The Choices We Make
Case Study: “Jill Nolan”
I was still 19 when I got pregnant living with a boyfriend (who is soon to be my ex-husband) in Detroit. Suddenly I was faced with “the CHOICE”. How I’d wished I could’ve been like the wholesome looking mother-to-be on the T.V. commercials. The one with a cute maternity dress and a nursery all made up ready and waiting and a warm protective husband coming home, putting his arms around her saying, “Honey, I can hardly wait.”
My boyfriend wanted nothing to do with a future with me. A baby implied a future, commitment. He had already gotten the cow for free–why raise the calf?
Yet in the face of abandonment, I did not look at reality and use my courage to squarely tell him what I wished to do. “I’m going to have this baby, whether you stay and meet my emotional needs or not.”
As human beings, we have two basic needs: love and worth. You need to love and to be loved, and you need to feel worth about yourself and the security of knowing someone else sees worth in you. In desperation, to meet these needs in my life even temporarily, even imaginarily, I clung to my boyfriend and gave in to his desire that I have an abortion. Thus I sacrificed my firstborn to the idol of temporary emotional security.
It was so easy to be swayed, despite vague moral convictions that abortion was murder. For I felt so immature, selfish and unready to have a child.
Are mothers ever ready? Babies and children bring out the best and the worst in us. Yes, we have the potential for learning of a noble, self-sacrificing, forbearing kind of love, but, more often than that, children on a daily basis, also expose our own innate selfishness. The power both to train and scar our children lies in our hands. And there is little support in our society to help a woman choose to keep and raise her child. Parents, many from scarred backgrounds, need education on how to train and love their children and this is not readily available.
My boyfriend and my family insisted that there was no way out but to choose abortion. I chose to be verbally manipulated to carry out their point of view, rather than thinking through the choice. I was given no alternatives. A clinic was quickly found to take care of our little “problem.”
At the clinic, the doctor seemed so abrupt and angry, so tense and under pressure. I felt like the only difference in his eyes between me and the unborn child in my womb was 19 years. Had I been 19 years younger, unable to speak and helpless, I too would have met the same fate in his office, the death penalty. The crime, being a “useless” member of society. My life seemed so valueless in the doctor’s sight.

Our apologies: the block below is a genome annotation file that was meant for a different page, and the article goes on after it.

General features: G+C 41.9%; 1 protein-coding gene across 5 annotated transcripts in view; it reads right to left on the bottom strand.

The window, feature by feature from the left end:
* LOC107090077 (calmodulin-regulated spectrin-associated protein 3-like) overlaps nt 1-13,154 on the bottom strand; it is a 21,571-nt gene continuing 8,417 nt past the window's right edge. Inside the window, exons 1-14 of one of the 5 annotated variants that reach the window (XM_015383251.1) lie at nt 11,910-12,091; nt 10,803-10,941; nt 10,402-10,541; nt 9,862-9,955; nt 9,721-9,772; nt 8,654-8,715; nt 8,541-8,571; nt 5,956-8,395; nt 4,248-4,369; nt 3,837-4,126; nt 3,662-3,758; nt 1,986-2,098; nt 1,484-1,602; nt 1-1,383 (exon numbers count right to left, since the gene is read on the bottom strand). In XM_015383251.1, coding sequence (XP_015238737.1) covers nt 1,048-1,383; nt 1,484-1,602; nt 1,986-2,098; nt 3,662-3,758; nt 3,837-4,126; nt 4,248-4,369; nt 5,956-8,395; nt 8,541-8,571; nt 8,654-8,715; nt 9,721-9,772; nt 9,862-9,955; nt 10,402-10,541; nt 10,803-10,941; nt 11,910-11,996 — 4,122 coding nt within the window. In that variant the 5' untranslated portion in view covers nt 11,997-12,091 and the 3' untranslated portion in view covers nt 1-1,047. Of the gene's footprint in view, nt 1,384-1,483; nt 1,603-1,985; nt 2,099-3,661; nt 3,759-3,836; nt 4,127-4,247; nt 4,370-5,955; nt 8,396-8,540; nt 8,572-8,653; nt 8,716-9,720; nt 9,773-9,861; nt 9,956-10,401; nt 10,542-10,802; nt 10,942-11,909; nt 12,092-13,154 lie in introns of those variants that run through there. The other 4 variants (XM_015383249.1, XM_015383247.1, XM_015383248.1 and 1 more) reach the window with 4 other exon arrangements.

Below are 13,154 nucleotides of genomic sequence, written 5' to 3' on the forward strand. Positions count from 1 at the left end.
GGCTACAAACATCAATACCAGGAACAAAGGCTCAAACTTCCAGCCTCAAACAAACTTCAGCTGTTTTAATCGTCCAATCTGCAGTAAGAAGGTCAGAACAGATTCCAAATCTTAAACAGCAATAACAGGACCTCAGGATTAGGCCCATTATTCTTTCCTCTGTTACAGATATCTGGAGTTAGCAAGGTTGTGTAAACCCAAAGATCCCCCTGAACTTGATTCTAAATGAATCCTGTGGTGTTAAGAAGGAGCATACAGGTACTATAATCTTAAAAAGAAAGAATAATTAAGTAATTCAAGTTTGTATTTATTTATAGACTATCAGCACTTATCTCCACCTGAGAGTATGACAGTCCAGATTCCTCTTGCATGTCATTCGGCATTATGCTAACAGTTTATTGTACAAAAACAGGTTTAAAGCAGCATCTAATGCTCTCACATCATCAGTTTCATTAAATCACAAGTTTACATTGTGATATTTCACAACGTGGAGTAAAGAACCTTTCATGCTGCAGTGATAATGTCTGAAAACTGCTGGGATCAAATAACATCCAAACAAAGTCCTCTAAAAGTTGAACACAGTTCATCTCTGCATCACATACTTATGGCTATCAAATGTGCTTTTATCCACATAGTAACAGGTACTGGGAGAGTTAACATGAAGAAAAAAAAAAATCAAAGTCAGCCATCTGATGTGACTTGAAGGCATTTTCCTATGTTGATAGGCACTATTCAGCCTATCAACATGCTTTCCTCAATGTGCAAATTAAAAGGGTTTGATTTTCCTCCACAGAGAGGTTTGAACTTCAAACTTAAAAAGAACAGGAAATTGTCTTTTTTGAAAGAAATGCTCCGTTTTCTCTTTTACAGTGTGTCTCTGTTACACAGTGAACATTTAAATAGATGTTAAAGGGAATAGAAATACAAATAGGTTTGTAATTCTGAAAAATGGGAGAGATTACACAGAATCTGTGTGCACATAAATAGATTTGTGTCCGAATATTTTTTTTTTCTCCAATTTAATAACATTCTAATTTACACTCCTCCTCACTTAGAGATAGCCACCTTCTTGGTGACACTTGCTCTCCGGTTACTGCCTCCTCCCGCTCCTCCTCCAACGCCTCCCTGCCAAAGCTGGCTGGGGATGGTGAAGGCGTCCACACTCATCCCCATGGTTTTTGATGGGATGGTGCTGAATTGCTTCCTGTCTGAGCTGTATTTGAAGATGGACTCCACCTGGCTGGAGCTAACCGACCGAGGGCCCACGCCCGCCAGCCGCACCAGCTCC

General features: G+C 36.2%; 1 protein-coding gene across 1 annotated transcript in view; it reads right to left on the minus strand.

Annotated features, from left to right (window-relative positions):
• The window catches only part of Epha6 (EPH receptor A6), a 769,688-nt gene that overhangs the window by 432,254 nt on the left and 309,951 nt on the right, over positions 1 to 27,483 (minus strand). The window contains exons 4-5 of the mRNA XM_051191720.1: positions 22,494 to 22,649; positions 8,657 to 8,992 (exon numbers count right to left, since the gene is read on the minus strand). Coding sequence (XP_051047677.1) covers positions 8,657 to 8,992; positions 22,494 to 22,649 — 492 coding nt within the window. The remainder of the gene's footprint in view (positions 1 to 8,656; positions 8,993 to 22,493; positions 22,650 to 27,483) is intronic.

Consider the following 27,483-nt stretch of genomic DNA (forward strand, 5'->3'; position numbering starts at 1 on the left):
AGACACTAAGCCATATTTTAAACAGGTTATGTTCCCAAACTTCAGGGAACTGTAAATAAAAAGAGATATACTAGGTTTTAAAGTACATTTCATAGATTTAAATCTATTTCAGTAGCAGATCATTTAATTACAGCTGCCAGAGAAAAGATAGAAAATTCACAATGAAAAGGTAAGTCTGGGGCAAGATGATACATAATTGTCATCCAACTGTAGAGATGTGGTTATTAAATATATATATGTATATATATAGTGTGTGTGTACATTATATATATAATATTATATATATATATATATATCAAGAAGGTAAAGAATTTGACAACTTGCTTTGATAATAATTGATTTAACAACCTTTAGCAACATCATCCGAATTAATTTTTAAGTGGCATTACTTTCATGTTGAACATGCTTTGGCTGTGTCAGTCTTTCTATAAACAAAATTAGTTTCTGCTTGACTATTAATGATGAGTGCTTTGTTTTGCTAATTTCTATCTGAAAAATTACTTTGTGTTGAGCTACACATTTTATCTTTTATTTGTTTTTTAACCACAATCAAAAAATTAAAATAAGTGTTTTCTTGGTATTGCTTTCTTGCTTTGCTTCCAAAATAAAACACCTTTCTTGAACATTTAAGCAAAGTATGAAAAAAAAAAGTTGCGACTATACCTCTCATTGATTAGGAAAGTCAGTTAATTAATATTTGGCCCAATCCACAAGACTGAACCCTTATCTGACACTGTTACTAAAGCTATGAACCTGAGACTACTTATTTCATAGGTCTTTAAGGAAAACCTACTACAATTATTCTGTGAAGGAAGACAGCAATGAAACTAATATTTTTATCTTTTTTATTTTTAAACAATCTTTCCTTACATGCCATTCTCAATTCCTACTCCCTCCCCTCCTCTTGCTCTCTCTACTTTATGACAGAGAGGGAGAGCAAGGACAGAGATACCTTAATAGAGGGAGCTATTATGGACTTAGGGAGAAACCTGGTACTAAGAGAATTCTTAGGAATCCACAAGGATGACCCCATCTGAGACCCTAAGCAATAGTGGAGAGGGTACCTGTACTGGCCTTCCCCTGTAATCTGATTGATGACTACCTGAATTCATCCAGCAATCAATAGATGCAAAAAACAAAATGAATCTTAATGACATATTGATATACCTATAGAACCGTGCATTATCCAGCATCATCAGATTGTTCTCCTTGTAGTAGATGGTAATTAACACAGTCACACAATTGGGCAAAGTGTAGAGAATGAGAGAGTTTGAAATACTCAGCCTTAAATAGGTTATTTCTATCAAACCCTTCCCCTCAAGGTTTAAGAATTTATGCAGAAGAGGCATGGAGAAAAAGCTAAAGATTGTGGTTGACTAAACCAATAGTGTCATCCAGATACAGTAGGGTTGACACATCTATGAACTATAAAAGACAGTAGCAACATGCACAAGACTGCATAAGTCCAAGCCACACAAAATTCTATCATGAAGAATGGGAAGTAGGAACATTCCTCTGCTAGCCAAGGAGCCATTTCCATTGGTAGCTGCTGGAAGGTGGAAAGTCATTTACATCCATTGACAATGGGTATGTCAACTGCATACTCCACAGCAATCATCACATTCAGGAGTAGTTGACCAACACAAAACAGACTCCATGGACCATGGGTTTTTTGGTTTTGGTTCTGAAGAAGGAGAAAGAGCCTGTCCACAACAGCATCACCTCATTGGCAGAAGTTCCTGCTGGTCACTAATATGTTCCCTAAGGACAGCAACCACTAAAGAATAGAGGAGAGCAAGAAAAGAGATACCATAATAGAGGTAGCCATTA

A person’s self esteem (the worth they feel about themselves) determines the value they place on the lives of others. “Love others as you love yourself.” Yet how do you love others when, deep down, you despise yourself?
The Nazi movement didn’t start with Hitler. He just jumped on the bandwagon of a movement originating in the 20’s by groups of doctors and psychiatrists in Germany. They proposed “mercy” killing of elderly or mentally impaired members of society. These dear peoples lives were valueless in their sight. Hitler just extended this kind of thinking to the Jews (the apple of God’s eye) and other minority groups. I believe that this same kind of thinking (which stems from zero self-esteem) is what is behind abortions in this country.
At the clinic I learned a shameful lesson I wished I’d never learned, perhaps the same lesson Nazi soldiers learned when they were “just carrying out orders” in concentration camps. I too, was just “following orders.” I wanted to be a “good” girlfriend. I pray that from now on I can be a woman of conviction, instead of a spineless robot, the gutless wonder.
In the weeks, months, and years following the abortion, I fell in and out of depression, which was only masked at times by bursts of desperate hyperactivity. The sadness over what happened hangs about me like the hovering scent of funeral flowers that linger in a room after the funeral has come and gone.
I later got pregnant. But this time, I battled with my own selfishness and fears, and with my boyfriend, and stood up for my right to be a mother and for the rights of my unborn child, who is soon going to be nine and is very beloved by us all.
I am now being divorced. I never enjoyed sex for years and this damaged my live-in relationship and short-lived marriage to this same boyfriend. Whenever we made “love” I saw the CHOICE of abortion looming behind every expression of “love” between us.
Now, I am engaged to be married to one in whose eyes I am loved, one who sees me and all human beings as pearls of great price. His name is Christ.
Now I am truly pro-choice. I’m determined not to let anybody but Christ (through the common sense plan of conduct transformation laid out in His word, the Bible) influence my moral choices anymore. I want to be an independent thinker and not let anyone do my thinking for me. If you don’t “do” your own thinking, someone else will “do” your thinking for you.
Originally published in The Post-Abortion Review 4(1) Winter 1996.